Norman Page wrote:
The universe is fractal at the Plank constants. The best example is the Mandelbrot set which becomes degenerate after iterations down to the Plank constants
I think this means that in the Bessel functions the Y axis leaves the photon with mass and 3 D extension. and the x axis goes to a finite limit in time.
This is indeed an interesting article. Defining scales of similarity seems to work, at least in certain cases. I do not agree on some points, for example: on quantum level of atoms and molecules, there is no predominance of gravitation as is claimed by the inverse fine structure constant of 1/alpha=137. The Schrödinger and Dirac equation are purely electromagnetic and work nearly perfectly. On sub-atomic level the claim may be true. We have used m theory in some papers on this level and obtained encouraging results. Oldershaw takes mini-black holes for qualitative argument, lacking better theories.
Interpreting wave function densities as “subquantum scale plasma particles” may be not so wrong. This is what we call aether or vacuum structure, and I am convinced that on the Planck scale, aether is built from discrete mini-particles. Dynamic processes (for exampel how a pointlike electron becomes an extended wave structure) may be explainable by ECE dynamics. ECE theory provides many new means to investigate suche effects closer.
In UFT 442 we handle the deflection of light grazing the sun. With special relativity, the dynamics of such a trajectory cannot be computed, because the gamma factor diverges for v –> c. Within m theory, however, v=c is possible for m>1. An analytical calculation for light corpuscula moving at this speed gives the astonishing result that m is the “golden ratio” number of about 1.6. This is quite high. For ordinary matter (S2 star for example) we found m approx. 1. This leads us to the statement that light (or e-m radiation in general) has a different interaction with the spacetime or background field than dense matter. The mass of the photon seems to be extended in any form so that space appears “less dense” than for ordinary matter.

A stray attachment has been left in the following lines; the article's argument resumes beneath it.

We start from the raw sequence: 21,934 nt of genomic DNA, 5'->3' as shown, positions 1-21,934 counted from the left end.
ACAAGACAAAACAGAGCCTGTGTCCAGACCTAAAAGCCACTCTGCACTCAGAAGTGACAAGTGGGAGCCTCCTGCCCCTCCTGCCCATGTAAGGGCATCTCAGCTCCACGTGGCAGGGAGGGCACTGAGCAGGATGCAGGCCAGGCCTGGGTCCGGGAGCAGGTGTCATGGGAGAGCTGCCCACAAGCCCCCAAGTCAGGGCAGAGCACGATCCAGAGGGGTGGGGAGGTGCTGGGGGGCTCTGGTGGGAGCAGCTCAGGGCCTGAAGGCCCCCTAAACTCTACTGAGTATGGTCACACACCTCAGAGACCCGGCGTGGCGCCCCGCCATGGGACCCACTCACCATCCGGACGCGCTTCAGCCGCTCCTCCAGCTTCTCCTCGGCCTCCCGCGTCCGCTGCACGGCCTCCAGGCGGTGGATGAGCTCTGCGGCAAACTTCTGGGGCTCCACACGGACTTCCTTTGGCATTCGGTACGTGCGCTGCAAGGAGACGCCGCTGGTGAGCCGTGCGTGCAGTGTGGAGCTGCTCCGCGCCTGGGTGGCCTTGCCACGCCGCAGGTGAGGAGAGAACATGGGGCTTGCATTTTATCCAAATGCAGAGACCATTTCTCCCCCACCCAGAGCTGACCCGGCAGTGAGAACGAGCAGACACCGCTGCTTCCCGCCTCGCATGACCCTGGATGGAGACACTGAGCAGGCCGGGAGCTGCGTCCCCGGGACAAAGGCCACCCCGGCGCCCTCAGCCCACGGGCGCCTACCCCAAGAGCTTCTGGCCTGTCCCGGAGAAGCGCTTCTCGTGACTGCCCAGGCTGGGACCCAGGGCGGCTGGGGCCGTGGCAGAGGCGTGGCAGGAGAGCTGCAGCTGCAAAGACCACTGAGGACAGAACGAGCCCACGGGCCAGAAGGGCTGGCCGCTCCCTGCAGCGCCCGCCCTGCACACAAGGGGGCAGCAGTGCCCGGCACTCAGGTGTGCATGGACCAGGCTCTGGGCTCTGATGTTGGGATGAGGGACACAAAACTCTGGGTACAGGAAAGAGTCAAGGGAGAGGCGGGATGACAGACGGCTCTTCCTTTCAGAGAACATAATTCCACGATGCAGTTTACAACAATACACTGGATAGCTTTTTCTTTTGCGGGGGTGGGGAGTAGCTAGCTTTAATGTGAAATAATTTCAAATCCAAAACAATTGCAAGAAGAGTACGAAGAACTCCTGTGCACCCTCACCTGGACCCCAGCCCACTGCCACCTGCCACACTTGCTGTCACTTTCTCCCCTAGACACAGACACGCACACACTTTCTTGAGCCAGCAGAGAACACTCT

Since m theory allows velocities of v=c, we are able to apply the Lagrange (or identical Evans-Eckardt) equations to motion of light corpuscula. We can compute the dynamic behaviour of light in the presence of heavy masses. This is possible only by m theory. I did this for several values of a constant m. The result is that the experimental deflection angle is obtained within 2% with the value of the golden ratio. This is a very remakable result, proving the consistency of the calculations. This is a new milestone in theoretical physics.
The fact, that the m value for light equals the golden ratio, is probably the first time where this important constant of natural philosophy was derived from a principal physical theory without assuming any “philosophical principles”.
Myron’s last paper, for which he wrote notes, was paper 438 (old numeration), which was about dark stars and escape velocities. I am preparing this paper as “opus postumum” of Myron, which will go as UFT 442 to the web site. There are 4 notes of Myron, where he described escape velocities for Newtonian physics, special relativity and m theory. The latter is the highest current standard of general relativity. I extended the calculation – according to Myron’s last statement – to dynamical solutions of the Lagrange equations of m theory. From earlier calculations we thought that these equations are a bit different from the direct solution of energy and momentum conservation, which we called Evans-Eckardt equations. Now I found out (by a different Maxima code solving the same Evans-Eckardt equations) that both equation sets are identical. It is not clear where this difference came from but the result is much more satisfactory than before and earlier problems were resolved.
The escape velocity of an orbiting mass from a gravitating mass is
v = m(r) c,
where r is the starting radius of the escaping mass. Obviously, the velocity of light c is not a fixed escape limit. If m(r)<1, then an object can escape from a heavy star with sub-luminal velocity. In the next post and in paper 442 we will see that this is could be the case for light.